between Miraflores ?nd Corozal we came across a huge rock.
After washing all the earth away and riot down to about 35 ft.
there was the skelton of a ohip could see the ribs and keel
plainly. They assumed that one day it might have been a
chanel through there and th-.t chip might have struck that
rock and sank as one end of it was up to the rock. At that
same spot one morning the labor train lift Panama with about
20 box cars taking the men to work an far as Culebra. It ran
through a wrong switch and was heading right for the big ditch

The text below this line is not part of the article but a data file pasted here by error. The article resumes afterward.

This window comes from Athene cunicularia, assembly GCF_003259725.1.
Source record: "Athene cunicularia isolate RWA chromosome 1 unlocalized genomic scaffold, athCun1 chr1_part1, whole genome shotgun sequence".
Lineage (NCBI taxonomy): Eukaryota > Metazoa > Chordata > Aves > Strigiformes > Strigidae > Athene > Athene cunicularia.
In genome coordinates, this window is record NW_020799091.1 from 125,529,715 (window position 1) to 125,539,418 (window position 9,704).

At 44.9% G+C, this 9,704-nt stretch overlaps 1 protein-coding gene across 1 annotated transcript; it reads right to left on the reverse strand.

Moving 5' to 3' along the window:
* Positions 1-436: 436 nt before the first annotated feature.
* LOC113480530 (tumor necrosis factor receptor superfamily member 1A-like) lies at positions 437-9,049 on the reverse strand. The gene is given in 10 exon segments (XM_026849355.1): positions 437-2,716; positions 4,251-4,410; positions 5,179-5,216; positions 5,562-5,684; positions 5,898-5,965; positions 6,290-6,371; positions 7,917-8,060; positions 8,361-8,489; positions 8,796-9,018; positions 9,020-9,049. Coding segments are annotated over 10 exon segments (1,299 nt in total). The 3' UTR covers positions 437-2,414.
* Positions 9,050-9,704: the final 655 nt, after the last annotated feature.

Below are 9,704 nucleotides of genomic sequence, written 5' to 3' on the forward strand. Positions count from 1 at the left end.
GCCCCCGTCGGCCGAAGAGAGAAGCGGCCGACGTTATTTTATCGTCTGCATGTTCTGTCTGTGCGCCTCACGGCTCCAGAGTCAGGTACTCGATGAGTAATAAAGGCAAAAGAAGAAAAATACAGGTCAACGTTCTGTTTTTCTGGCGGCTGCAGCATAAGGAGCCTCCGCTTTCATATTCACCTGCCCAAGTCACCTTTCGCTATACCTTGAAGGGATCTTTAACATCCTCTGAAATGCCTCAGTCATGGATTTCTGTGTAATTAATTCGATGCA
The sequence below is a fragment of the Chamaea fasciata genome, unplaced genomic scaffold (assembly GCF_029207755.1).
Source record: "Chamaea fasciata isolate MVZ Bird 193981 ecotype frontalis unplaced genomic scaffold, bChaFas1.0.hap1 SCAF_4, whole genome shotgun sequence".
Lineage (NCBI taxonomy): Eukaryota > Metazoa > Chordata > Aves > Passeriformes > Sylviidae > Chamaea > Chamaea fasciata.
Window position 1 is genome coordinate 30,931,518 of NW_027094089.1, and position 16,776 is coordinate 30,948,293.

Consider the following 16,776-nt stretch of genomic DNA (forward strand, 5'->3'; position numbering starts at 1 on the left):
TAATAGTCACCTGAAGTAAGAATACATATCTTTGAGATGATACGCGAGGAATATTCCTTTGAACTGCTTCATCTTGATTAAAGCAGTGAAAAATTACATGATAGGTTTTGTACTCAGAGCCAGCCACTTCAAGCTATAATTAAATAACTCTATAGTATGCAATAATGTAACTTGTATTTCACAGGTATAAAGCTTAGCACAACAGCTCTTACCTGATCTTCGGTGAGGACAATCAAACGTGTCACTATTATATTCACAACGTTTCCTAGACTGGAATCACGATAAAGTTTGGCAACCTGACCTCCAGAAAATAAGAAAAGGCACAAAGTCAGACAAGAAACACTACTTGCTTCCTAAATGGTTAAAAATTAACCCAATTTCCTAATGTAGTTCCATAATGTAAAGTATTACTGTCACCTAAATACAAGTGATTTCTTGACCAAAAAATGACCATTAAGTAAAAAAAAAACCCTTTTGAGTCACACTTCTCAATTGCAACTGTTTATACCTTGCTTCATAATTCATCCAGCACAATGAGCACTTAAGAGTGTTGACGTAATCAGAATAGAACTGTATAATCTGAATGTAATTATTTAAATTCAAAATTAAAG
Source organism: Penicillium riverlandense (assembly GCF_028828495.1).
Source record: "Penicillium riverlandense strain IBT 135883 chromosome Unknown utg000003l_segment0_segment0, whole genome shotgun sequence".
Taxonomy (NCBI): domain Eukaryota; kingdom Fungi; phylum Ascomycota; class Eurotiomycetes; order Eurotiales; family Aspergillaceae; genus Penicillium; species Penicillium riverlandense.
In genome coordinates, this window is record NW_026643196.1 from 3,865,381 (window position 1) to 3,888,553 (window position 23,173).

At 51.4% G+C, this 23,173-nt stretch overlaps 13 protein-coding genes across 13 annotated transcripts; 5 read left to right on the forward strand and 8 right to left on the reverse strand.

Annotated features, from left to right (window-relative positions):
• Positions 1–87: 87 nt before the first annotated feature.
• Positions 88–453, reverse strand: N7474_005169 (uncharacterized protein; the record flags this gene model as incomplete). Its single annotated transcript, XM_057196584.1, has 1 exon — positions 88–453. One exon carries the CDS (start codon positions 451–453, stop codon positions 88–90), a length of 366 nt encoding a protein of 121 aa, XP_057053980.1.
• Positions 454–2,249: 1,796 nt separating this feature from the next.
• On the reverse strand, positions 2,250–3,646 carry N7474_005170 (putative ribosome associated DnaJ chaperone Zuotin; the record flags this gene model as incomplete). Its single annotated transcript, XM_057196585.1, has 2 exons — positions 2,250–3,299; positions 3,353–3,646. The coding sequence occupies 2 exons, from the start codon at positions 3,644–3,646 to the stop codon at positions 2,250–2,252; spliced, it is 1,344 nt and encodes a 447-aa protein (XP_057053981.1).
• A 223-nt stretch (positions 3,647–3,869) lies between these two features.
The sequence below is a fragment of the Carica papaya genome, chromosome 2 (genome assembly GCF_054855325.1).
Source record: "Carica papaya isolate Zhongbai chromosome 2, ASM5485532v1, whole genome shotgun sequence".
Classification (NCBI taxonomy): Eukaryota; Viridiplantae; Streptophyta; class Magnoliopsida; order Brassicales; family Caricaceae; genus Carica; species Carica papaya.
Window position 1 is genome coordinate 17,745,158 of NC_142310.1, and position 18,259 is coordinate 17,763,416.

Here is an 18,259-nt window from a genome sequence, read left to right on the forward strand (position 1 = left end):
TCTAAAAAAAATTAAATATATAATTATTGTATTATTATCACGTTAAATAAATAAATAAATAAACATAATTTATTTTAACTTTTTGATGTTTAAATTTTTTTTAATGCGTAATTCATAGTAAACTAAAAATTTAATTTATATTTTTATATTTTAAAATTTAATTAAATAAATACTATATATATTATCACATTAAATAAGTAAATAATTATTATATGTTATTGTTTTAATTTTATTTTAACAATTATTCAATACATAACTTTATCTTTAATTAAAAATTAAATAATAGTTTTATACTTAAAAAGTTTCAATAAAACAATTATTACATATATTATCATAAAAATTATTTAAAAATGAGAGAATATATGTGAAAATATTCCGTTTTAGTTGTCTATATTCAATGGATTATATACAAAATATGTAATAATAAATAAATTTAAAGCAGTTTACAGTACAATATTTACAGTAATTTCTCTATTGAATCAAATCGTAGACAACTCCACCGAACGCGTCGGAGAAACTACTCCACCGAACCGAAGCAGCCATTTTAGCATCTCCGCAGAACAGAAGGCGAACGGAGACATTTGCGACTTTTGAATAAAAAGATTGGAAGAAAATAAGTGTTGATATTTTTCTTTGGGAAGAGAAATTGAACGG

which was about 150 ft. away. The sudden stop threw men off
the tops and doors. The track was strewn with dead and
injured. 1 came back to Colon in December 1912 and worked at
Pier 11 until April 1913. Then left to work for the United
Fruit Co. where I'm still employed as a Carpenter and painter
at their buildings ;%t Brazos Heirghts.
I solemny swcar that every word herin is correct, with
no exavarating and -written by me, typed by a friend.
I remain respectly,
ALD3 IT PETERS